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Platform to Enhance Anti-Tumor Immunity

There is a marked increase in immunosuppressive myeloid progenitors and myeloid cells in tumors and at metastatic tissue sites, rendering these types of cells useful in cancer therapeutics, especially after genetic modifications that improve their anti-tumor properties further. The National Cancer Institute (NCI) seeks research co-development or licensing partners to further develop genetically engineered myeloid cells (GEMys) for use in cancer immunotherapy.
NIH Reference Number
Product Type
  • Genetically Engineered Myeloid Cells, GEMys, Platform Technology, Immunotherapy, Metastasis, Adoptive Cell Therapy, Kaplan
Collaboration Opportunity
This invention is available for licensing and co-development.
Description of Technology

Cancer cells can spread to various regions in the body in a process called metastasis, which is associated with difficulty in treatment and thus reduced survival. Identifying metastatic biomarkers have been a major concern in the field of cancer diagnosis and therapy. Interestingly, research has shown that there is an increase in myeloid progenitors and myeloid cells at various stages of metastasis in tumors and tissues, as the immune system attempts to suppress cancer cells. This presents a unique opportunity for cancer immunotherapy.

Researchers at National Cancer Institute (NCI) developed a platform to culture myeloid cells from murine bone marrow cells and apheresed human peripheral blood. They genetically modified the myeloid cells to enhance anti-tumor immunity, limit inflammatory response, recruit T cells to sites of interest and specifically target, and kill tumors. The inventors used these genetically modified myeloid cells (GEMys) on a metastatic embryonal rhabdomyosarcoma tumor model. They observed an activation of immune system cells, such as mature T cells, at the site of metastases – as well as an increase in myeloid cell populations with anti-tumor properties. Furthermore, treatment of this orthotopic tumor model with GEMys reduced metastatic burden and significantly improved survival in mice. These cells can be combined with traditional immunotherapies and other cell-based strategies, such as chimeric antigen receptors, to further improve anti-tumor immunity.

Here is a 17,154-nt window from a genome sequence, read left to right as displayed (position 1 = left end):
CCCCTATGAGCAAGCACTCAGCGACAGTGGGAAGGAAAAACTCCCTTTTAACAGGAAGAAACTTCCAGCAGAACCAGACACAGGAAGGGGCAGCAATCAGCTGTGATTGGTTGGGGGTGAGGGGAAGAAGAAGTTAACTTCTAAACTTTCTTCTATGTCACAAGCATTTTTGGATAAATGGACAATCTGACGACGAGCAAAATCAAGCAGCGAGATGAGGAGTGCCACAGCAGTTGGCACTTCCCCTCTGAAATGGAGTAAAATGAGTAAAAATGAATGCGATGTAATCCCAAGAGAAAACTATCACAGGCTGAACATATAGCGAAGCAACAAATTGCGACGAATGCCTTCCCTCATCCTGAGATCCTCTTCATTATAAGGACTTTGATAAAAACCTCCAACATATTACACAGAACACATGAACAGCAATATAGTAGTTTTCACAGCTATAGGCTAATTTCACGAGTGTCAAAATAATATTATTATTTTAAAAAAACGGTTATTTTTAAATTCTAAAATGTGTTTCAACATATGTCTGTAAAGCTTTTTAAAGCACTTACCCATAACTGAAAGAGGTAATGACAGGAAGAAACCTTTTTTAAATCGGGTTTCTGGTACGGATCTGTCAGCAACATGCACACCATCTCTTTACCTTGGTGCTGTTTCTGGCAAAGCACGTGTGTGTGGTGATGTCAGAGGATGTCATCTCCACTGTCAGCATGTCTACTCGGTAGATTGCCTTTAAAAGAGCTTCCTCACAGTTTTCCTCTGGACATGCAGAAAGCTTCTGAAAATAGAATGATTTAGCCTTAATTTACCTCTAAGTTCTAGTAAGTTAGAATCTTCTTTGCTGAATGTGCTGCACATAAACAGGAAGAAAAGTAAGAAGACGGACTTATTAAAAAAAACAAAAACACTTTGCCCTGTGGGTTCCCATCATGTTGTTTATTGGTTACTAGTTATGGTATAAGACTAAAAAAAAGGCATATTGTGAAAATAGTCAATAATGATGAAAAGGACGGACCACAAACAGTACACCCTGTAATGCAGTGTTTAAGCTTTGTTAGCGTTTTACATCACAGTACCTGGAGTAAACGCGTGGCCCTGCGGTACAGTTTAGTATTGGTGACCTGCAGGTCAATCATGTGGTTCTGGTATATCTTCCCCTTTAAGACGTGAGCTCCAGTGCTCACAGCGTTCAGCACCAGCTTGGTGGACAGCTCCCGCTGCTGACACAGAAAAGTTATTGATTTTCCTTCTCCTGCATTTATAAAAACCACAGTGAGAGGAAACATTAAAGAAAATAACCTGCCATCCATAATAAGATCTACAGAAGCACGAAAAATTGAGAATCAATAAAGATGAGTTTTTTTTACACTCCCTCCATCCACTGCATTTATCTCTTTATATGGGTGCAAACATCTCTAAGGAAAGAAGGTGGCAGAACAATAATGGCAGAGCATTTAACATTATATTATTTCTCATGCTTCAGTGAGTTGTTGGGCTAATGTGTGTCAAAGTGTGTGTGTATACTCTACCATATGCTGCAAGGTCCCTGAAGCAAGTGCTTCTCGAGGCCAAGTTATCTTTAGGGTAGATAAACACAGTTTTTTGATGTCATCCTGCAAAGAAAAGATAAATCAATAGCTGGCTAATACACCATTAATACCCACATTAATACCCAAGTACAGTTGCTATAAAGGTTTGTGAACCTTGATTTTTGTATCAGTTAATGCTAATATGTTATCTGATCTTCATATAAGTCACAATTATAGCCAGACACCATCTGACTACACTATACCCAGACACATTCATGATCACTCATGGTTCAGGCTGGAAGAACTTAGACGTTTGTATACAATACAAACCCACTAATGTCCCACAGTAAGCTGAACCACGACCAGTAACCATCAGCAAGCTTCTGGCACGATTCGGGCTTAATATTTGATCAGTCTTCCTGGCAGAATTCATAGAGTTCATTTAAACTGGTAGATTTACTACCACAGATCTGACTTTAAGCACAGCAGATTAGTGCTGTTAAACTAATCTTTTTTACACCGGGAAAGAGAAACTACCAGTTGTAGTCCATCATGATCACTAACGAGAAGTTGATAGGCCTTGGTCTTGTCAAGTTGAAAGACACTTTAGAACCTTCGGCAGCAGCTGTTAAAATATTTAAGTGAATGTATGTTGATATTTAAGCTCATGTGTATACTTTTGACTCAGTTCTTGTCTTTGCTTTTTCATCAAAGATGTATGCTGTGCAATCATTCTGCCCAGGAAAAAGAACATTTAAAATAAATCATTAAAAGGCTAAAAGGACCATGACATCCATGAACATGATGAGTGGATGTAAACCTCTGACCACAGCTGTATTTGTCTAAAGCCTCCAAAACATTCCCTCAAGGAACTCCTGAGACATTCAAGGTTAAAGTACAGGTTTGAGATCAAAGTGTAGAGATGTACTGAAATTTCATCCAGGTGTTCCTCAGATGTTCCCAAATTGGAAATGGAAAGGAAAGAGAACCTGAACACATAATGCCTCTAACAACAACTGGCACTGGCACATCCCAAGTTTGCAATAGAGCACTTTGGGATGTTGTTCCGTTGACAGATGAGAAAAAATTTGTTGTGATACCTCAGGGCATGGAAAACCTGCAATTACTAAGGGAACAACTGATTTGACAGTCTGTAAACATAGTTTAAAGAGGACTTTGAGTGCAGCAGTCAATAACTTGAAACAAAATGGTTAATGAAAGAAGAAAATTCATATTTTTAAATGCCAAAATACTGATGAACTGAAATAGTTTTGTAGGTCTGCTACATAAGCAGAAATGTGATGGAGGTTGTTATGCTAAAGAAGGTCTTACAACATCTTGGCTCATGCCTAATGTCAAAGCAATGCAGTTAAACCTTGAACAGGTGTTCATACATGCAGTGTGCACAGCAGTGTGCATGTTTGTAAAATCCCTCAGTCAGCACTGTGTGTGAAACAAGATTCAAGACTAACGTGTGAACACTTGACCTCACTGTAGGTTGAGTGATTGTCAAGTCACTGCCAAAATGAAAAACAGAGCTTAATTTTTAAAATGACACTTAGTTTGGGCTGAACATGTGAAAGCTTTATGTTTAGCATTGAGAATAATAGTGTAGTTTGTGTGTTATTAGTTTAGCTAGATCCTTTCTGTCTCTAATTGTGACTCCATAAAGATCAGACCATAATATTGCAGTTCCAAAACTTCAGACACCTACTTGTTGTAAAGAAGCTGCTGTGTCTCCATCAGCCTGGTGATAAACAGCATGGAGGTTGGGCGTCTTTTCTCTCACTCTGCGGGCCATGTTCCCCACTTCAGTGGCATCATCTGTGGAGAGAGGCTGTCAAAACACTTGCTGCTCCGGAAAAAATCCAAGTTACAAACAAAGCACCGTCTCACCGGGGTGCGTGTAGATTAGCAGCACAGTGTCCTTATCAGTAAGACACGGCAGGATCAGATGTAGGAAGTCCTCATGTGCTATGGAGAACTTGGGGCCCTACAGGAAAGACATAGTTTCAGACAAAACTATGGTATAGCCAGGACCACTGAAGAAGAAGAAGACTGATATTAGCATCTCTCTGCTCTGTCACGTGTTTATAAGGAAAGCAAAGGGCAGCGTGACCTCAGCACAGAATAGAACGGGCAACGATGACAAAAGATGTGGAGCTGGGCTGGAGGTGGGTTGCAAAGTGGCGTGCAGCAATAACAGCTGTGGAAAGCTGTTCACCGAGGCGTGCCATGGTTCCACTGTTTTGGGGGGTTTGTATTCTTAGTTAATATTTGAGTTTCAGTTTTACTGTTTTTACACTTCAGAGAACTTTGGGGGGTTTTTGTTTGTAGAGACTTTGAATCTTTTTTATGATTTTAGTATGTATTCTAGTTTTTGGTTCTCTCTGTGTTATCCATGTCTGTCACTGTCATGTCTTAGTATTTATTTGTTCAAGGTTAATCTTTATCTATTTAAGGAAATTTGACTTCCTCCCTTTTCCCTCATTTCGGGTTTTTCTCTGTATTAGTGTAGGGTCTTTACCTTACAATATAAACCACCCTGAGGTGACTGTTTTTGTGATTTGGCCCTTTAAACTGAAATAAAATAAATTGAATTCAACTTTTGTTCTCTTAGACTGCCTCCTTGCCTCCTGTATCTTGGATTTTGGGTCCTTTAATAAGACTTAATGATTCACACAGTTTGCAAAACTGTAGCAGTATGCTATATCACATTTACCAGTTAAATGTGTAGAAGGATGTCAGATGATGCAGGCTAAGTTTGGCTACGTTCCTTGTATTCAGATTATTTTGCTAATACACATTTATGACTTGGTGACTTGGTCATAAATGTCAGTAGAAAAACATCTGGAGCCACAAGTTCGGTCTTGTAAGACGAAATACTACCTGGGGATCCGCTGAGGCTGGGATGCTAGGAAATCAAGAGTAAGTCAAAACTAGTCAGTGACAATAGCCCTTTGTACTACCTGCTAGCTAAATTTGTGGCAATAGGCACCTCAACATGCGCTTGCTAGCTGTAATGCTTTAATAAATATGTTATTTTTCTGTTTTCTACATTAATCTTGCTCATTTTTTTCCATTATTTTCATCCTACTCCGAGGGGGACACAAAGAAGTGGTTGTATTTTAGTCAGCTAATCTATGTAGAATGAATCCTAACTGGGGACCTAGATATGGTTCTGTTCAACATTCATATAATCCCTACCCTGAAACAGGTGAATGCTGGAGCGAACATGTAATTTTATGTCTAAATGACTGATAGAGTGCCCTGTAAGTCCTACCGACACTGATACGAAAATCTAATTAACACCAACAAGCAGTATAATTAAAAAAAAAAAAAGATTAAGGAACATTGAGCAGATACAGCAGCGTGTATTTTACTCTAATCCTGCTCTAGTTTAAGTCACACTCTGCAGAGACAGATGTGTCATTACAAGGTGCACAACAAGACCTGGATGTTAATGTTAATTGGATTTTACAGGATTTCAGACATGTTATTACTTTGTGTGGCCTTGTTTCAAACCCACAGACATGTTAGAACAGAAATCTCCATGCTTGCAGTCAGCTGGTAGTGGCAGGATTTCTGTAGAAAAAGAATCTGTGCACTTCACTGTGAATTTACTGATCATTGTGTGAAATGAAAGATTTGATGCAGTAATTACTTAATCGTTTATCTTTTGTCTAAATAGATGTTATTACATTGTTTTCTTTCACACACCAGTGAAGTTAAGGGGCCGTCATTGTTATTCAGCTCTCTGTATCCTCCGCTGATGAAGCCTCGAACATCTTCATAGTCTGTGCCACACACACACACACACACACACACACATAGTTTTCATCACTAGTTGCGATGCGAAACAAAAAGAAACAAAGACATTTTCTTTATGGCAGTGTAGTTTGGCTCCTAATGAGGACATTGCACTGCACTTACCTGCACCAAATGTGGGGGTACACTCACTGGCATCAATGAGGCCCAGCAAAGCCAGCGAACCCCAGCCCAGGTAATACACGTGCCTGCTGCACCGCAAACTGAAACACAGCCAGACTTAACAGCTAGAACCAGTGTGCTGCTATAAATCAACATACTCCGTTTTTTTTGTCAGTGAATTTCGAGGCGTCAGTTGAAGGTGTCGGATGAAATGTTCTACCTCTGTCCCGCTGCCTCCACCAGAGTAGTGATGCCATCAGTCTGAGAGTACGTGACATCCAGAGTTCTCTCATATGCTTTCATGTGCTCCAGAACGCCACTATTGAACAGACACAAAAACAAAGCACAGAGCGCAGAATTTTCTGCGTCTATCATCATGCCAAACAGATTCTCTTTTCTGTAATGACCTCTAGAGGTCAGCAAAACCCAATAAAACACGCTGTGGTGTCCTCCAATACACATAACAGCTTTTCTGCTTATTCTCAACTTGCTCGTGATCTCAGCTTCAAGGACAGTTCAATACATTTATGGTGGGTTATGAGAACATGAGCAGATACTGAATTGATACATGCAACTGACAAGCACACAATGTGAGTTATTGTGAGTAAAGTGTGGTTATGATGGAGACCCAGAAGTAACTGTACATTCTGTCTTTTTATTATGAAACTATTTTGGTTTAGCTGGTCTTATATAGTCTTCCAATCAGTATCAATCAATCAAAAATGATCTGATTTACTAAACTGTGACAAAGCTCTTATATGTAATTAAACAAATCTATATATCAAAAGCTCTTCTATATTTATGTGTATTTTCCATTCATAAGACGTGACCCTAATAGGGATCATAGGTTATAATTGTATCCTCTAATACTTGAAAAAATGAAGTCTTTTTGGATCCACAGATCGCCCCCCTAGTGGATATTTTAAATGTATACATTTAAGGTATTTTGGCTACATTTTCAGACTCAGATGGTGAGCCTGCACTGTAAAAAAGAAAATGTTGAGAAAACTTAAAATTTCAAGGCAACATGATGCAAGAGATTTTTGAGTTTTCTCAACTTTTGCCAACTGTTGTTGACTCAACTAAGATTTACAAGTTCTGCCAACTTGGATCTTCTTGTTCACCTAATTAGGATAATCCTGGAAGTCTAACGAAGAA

The Pediatric Oncology Branch is seeking parties interested in licensing and/or co-developing this invention to commercialize the GEMys for improved cancer immunotherapy. 

Potential Commercial Applications
  • Cancer immunotherapy by GEMys alone or by coupling with T cell-based strategies
  • Treatment of primary solid and hematologic cancers
  • Treatment of metastatic, recurrent cancers
  • Treatment of autoimmune diseases through limiting the inflammatory response
Competitive Advantages
  • GEMys:
    • Improved survival in an orthotopic metastatic cancer model
    • Can be further modified for enhanced functionality
    • Can be used alone or in combination with therapeutic T cells

Rosandra Kaplan M.D. (NCI), Sabina Kratzmeier Ph.D. (NCI), Daniel Beury Ph.D. (NCI), Haiying Qin M.D., Ph.D. (NCI)

Development Stage

Giles AJ, et al. Activation of hematopoietic stem/progenitor cells promotes immunosuppression within the premetastatic niche.  [PMID 26719537]

Papaspyridonos M, et al. Id1 suppresses anti-tumour immune responses and promotes tumour progression by impairing myeloid cell maturation.  [PMID 25924227]

Patent Status
  • U.S. Provisional: U.S. Provisional Patent Application Number 62/803,468 , Filed 09 Feb 2019
  • PCT: PCT Application Number PCT/US2020/17515, Filed 10 Feb 2020
Therapeutic Area
Tuesday, September 22, 2020